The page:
So the government must keep a close eye on the effects of the housing correction, and make sure it does not trigger a disaster, but otherwise the correction should be allowed to proceed.

    Once the correction has brought prices back down near historical levels, that is the point at which more government action might be justified in order to prevent an over-correction.

    Saturday, February 14, 2009

    Paul Ryan: Return to stagflation?

    Paul Ryan, Republican US House Representative from Wisconsin, is quickly becoming one of my favorites.

    He has an Op-Ed in the NY Times yesterday that is right on the money.

    Increased government spending is at best a short term boost to GDP at the larger expense of long term capital and investment. Government spending is very inefficient -- approximately 30% of every dollar that flows through Washington is wasted on administrative costs. I say wasted because all those administrative costs are completely avoided if people simply keep more of their own money and spend it directly. In addition, the government can only spend money after it taxes, borrows, or prints it. Lets take those one at a time:

    1. Higher tax rates hurt the economy by discouraging higher productivity. If you could work additional hours at your job, make extra effort to educate yourself more, or install automation or technology to increase your business' productivity, but half of every dollar of increased income is taken by the government, you may not make that extra effort or investment. If the government raises the tax rate by 3% or 5%, more and more extra effort or investement is not undertaken, and the productivity of the economy as a whole suffers. Additionally, more money flowing through Washington means more government power and instrusion on citizens' lives, a loss of freedom. What proponents of larger government spending really believe is that they know better than taxpayers what their money should be spent on.

    2. Borrowing money hurts the government's financial standing, and costs taxpayers hundreds of billions in interest annually. Borrowing is limited by how much money our citizens and other countries have to lend, and if we get so overburdened by debt that lenders lose confidence that lending to America is a safe investment, we are really in trouble. As Ryan points out in his Op-Ed, many other countries do not have the money to lend right now, so we may have trouble finding enough money to borrow to finance all this government spending. Anything that is borrowed today will have to be paid back by future generations which will be a significant drag on our economy at that time. The current rate of borrowing is completely unsustainable in the long term.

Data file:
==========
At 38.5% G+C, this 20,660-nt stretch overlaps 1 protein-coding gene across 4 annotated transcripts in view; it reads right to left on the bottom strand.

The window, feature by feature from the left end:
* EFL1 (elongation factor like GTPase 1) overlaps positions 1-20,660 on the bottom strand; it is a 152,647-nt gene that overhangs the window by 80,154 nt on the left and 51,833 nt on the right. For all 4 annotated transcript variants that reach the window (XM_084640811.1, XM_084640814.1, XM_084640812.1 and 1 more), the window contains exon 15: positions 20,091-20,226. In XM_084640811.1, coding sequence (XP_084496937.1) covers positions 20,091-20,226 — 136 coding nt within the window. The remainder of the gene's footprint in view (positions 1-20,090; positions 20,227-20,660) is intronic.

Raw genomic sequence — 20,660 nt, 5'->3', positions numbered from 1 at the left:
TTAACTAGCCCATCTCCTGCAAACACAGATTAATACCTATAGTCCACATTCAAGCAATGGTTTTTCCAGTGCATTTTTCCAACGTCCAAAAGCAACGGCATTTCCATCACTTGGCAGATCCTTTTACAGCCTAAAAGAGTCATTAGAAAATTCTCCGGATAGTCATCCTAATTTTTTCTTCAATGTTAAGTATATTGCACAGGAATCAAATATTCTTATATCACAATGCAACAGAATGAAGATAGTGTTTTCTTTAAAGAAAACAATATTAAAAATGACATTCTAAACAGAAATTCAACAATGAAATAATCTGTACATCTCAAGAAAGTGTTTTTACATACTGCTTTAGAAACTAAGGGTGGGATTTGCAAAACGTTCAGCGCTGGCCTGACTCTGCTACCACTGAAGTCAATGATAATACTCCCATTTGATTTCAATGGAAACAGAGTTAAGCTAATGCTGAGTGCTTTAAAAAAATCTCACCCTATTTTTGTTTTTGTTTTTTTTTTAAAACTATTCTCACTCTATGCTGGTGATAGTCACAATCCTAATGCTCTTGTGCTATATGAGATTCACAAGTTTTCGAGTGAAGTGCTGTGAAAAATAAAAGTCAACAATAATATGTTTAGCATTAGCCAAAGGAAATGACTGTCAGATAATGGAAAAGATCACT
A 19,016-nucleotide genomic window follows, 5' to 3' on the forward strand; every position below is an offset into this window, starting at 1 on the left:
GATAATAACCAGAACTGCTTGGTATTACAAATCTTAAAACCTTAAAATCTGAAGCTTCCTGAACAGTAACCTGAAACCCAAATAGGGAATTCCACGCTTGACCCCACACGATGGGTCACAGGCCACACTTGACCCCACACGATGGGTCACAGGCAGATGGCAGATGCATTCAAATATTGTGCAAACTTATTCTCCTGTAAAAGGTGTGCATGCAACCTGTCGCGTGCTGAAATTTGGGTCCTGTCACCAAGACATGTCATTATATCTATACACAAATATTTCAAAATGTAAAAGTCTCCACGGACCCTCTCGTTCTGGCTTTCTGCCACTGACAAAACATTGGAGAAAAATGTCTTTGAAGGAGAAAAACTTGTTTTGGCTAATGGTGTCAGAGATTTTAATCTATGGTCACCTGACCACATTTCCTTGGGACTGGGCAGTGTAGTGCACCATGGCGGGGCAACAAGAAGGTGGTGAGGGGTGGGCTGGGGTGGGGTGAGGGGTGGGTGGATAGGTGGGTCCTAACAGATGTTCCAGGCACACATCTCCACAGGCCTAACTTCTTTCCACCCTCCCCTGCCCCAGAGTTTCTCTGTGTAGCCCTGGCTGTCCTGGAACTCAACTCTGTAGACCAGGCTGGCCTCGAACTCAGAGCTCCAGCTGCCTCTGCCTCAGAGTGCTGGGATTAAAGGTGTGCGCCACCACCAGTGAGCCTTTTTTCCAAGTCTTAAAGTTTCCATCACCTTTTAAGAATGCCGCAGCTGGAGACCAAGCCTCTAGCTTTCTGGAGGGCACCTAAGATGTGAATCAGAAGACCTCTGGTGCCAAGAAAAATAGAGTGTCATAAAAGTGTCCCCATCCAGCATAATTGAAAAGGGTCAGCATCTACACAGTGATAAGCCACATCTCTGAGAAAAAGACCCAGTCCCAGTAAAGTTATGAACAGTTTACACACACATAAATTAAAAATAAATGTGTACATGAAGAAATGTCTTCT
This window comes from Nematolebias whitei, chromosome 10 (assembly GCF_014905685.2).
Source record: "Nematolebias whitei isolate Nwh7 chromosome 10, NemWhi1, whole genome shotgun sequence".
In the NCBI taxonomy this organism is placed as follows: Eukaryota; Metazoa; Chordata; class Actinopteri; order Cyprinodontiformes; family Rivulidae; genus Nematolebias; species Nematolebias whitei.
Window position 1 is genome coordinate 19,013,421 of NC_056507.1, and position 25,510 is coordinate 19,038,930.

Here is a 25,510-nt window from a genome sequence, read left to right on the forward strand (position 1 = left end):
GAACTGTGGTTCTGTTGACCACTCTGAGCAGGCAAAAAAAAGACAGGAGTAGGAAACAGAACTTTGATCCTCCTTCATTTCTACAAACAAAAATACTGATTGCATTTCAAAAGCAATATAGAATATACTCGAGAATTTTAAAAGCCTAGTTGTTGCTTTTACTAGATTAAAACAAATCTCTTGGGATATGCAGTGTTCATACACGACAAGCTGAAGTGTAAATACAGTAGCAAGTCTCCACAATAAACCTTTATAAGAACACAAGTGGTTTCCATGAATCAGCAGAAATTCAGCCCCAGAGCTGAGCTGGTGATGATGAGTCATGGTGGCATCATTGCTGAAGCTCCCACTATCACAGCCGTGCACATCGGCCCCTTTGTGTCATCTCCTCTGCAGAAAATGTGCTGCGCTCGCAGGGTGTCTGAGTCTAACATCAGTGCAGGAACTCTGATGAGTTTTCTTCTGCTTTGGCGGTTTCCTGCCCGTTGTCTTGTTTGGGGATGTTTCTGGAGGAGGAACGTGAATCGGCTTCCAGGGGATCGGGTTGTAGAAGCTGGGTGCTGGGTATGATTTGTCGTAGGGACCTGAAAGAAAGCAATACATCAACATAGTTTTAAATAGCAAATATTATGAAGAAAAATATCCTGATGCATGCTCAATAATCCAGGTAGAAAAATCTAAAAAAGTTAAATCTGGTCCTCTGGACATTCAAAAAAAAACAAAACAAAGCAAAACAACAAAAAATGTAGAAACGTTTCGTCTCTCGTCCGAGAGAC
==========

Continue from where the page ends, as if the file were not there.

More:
3. Printing money will cause inflation. If there is more money to spend, prices are driven up in the same way having extra money passed out to bidders at an auction would result in higher bids for auction items. At the end of the day, bidders simply paid more for the same items, and each individual dollar was less valuable and had less purchasing power. Inflation really hits the elderly and others on fixed incomes, as well as those on tight budgets, and eats away at investment income. Owners of real assets, such as real estate or equipment, are better off after inflation because they can now sell their assets at a higher price. So inflation hurts low income earners worst and helps more wealthy owners of real assets. While I actually agree with the concept of pumping more money into the financial system to stabilize it last year by counteracting the credit crunch, I don't know if anyone has a grasp on whether we've printed too much, too little or about right so far. What I do know is that as soon as confidence rebuilds and money starts coming off the sidelines, we must aggressively slow down the rate of printing money or risk double-digit inflation.

    The lessons from the Japanese over the last 2 decades, and from the Stimulus checks sent out in 2001 and 2008, are that one time payouts to citizens only cause a small short-term increase in GDP from the short term spending, and hinder rather than help overall economic growth.

    These lessons are completely lost by President Obama and Democrats in Congress, who are much more interested in pushing through a Democratic wish-list of spending projects while they have the votes and enough political cover from Obama's recent election victory and non-stop fear-mongering.